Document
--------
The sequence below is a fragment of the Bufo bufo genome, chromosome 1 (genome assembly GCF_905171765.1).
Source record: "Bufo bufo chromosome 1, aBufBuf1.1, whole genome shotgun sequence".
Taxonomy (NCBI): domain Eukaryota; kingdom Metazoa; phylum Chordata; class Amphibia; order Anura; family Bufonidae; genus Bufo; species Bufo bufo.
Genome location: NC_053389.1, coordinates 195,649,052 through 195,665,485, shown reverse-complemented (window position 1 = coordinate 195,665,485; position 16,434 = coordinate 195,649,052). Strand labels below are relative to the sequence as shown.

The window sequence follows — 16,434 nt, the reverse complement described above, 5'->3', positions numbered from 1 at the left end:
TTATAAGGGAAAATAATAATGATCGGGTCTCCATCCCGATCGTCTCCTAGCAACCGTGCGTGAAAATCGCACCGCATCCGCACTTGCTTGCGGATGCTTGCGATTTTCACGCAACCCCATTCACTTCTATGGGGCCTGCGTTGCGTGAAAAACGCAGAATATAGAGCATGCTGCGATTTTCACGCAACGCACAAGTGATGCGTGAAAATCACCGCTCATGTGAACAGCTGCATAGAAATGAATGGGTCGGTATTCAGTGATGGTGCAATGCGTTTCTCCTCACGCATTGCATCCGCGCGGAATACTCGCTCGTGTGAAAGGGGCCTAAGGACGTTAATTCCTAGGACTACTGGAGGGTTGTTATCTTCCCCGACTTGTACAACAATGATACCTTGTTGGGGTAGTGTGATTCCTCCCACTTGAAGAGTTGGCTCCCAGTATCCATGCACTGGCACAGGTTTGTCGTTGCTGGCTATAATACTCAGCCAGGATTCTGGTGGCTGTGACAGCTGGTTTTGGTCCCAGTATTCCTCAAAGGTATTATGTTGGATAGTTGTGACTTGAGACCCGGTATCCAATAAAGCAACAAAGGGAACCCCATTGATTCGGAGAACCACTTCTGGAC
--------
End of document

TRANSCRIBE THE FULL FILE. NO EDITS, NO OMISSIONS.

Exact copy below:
The sequence below is a fragment of the Bufo bufo genome, chromosome 1 (genome assembly GCF_905171765.1).
Source record: "Bufo bufo chromosome 1, aBufBuf1.1, whole genome shotgun sequence".
Taxonomy (NCBI): domain Eukaryota; kingdom Metazoa; phylum Chordata; class Amphibia; order Anura; family Bufonidae; genus Bufo; species Bufo bufo.
Genome location: NC_053389.1, coordinates 195,649,052 through 195,665,485, shown reverse-complemented (window position 1 = coordinate 195,665,485; position 16,434 = coordinate 195,649,052). Strand labels below are relative to the sequence as shown.

The window sequence follows — 16,434 nt, the reverse complement described above, 5'->3', positions numbered from 1 at the left end:
TTATAAGGGAAAATAATAATGATCGGGTCTCCATCCCGATCGTCTCCTAGCAACCGTGCGTGAAAATCGCACCGCATCCGCACTTGCTTGCGGATGCTTGCGATTTTCACGCAACCCCATTCACTTCTATGGGGCCTGCGTTGCGTGAAAAACGCAGAATATAGAGCATGCTGCGATTTTCACGCAACGCACAAGTGATGCGTGAAAATCACCGCTCATGTGAACAGCTGCATAGAAATGAATGGGTCGGTATTCAGTGATGGTGCAATGCGTTTCTCCTCACGCATTGCATCCGCGCGGAATACTCGCTCGTGTGAAAGGGGCCTAAGGACGTTAATTCCTAGGACTACTGGAGGGTTGTTATCTTCCCCGACTTGTACAACAATGATACCTTGTTGGGGTAGTGTGATTCCTCCCACTTGAAGAGTTGGCTCCCAGTATCCATGCACTGGCACAGGTTTGTCGTTGCTGGCTATAATACTCAGCCAGGATTCTGGTGGCTGTGACAGCTGGTTTTGGTCCCAGTATTCCTCAAAGGTATTATGTTGGATAGTTGTGACTTGAGACCCGGTATCCAATAAAGCAACAAAGGGAACCCCATTGATTCGGAGAACCACTTCTGGAC